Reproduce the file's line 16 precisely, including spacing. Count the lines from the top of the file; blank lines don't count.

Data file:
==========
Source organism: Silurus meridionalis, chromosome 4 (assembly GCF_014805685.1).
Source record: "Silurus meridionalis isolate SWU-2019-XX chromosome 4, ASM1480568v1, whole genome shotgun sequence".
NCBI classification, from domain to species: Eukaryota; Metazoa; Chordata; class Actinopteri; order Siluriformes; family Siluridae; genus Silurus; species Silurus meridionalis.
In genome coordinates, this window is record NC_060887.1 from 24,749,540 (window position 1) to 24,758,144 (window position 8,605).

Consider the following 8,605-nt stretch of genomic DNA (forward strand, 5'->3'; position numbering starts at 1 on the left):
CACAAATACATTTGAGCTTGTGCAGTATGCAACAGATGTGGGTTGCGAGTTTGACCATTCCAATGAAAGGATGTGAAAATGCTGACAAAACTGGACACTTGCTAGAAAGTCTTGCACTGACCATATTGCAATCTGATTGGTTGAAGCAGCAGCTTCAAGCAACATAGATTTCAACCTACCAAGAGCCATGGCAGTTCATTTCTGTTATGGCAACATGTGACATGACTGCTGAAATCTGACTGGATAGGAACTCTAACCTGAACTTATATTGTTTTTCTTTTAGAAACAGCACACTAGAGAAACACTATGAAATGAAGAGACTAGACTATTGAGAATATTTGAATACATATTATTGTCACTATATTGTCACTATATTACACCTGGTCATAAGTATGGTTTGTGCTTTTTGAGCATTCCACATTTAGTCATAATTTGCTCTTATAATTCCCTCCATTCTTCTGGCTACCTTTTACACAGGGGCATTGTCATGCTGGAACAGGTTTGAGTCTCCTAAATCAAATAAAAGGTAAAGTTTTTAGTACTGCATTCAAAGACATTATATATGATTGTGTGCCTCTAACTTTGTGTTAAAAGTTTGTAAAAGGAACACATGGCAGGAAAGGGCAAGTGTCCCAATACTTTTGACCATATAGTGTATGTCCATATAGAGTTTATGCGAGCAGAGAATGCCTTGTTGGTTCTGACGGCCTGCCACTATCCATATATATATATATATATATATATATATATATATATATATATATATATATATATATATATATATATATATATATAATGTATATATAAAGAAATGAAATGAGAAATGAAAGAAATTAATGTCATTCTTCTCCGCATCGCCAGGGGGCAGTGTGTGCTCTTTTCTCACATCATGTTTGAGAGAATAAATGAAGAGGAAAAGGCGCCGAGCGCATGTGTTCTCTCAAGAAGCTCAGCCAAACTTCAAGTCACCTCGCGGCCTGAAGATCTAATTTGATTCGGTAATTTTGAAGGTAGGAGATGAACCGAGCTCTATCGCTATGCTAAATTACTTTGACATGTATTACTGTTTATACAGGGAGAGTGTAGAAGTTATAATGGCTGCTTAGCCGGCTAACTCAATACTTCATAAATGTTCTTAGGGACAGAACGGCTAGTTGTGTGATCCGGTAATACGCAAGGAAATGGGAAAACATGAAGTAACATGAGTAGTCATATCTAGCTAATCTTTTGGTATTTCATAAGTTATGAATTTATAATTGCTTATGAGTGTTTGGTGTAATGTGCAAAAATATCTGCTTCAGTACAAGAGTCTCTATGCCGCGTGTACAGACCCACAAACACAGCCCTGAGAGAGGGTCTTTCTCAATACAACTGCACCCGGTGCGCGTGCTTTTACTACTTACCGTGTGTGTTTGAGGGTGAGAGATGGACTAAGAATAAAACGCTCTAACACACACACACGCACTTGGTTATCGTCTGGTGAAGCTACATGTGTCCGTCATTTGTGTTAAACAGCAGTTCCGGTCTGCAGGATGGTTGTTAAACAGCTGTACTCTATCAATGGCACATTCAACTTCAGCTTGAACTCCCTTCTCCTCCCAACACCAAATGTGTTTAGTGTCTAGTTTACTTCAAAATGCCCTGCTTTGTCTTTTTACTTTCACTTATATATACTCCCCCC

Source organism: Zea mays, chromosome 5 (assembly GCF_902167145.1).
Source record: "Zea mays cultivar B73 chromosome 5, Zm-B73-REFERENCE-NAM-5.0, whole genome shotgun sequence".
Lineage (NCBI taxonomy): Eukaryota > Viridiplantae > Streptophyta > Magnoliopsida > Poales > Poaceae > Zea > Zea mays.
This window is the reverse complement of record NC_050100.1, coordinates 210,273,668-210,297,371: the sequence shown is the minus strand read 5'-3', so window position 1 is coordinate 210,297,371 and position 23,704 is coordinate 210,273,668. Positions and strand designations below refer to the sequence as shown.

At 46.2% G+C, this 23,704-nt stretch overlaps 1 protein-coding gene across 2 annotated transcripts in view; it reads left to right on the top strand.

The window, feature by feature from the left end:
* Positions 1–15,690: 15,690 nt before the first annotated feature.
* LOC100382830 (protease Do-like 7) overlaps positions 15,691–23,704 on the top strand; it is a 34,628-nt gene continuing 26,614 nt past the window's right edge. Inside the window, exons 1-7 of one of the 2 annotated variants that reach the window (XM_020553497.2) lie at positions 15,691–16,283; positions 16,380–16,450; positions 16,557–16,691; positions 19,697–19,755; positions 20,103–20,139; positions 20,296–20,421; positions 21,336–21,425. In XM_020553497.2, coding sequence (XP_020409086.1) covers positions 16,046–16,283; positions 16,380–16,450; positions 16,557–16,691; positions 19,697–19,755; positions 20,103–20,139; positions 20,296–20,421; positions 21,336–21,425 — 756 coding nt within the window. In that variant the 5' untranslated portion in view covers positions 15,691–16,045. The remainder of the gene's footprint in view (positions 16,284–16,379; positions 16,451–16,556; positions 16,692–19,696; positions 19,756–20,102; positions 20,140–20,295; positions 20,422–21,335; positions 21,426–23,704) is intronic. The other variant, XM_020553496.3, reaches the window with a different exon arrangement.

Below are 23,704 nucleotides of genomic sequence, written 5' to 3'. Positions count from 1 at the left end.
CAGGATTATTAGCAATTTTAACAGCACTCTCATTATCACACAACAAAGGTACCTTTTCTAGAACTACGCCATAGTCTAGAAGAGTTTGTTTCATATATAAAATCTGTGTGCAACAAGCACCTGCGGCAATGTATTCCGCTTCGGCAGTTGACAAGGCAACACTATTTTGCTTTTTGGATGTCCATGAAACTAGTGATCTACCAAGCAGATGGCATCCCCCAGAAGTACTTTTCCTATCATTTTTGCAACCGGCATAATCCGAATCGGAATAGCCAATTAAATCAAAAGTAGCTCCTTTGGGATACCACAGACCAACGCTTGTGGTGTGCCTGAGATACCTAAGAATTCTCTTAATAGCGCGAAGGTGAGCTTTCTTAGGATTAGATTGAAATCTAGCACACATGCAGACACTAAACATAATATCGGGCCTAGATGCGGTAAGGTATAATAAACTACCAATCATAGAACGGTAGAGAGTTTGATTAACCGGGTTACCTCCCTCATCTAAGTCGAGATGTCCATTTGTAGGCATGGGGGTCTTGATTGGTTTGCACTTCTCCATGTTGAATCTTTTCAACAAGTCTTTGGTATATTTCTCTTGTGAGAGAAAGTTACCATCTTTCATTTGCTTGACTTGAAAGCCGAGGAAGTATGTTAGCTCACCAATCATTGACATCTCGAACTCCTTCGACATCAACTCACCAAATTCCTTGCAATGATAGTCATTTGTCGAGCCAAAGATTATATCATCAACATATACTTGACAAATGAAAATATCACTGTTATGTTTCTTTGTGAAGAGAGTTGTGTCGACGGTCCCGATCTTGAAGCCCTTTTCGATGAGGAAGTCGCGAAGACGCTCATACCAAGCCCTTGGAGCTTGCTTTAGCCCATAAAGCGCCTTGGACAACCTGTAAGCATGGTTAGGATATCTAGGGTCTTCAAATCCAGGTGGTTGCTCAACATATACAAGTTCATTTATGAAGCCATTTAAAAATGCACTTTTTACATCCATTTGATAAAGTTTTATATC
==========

CAGGATTATTAGCAATTTTAACAGCACTCTCATTATCACACAACAAAGGTACCTTTTCTAGAACTACGCCATAGTCTAGAAGAGTTTGTTTCATATATAAAATCTGTGTGCAACAAGCACCTGCGGCAATGTATTCCGCTTCGGCAGTTGACAAGGCAACACTATTTTGCTTTTTGGATGTCCATGAAACTAGTGATCTACCAAGCAGATGGCATCCCCCAGAAGTACTTTTCCTATCATTTTTGCAACCGGCATAATCCGAATCGGAATAGCCAATTAAATCAAAAGTAGCTCCTTTGGGATACCACAGACCAACGCTTGTGGTGTGCCTGAGATACCTAAGAATTCTCTTAATAGCGCGAAGGTGAGCTTTCTTAGGATTAGATTGAAATCTAGCACACATGCAGACACTAAACATAATATCGGGCCTAGATGCGGTAAGGTATAATAAACTACCAATCATAGAACGGTAGAGAGTTTGATTAACCGGGTTACCTCCCTCATCTAAGTCGAGATGTCCATTTGTAGGCATGGGGGTCTTGATTGGTTTGCACTTCTCCATGTTGAATCTTTTCAACAAGTCTTTGGTATATTTCTCTTGTGAGAGAAAGTTACCATCTTTCATTTGCTTGACTTGAAAGCCGAGGAAGTATGTTAGCTCACCAATCATTGACATCTCGAACTCCTTCGACATCAACTCACCAAATTCCTTGCAATGATAGTCATTTGTCGAGCCAAAGATTATATCATCAACATATACTTGACAAATGAAAATATCACTGTTATGTTTCTTTGTGAAGAGAGTTGTGTCGACGGTCCCGATCTTGAAGCCCTTTTCGATGAGGAAGTCGCGAAGACGCTCATACCAAGCCCTTGGAGCTTGCTTTAGCCCATAAAGCGCCTTGGACAACCTGTAAGCATGGTTAGGATATCTAGGGTCTTCAAATCCAGGTGGTTGCTCAACATATACAAGTTCATTTATGAAGCCATTTAAAAATGCACTTTTTACATCCATTTGATAAAGTTTTATATC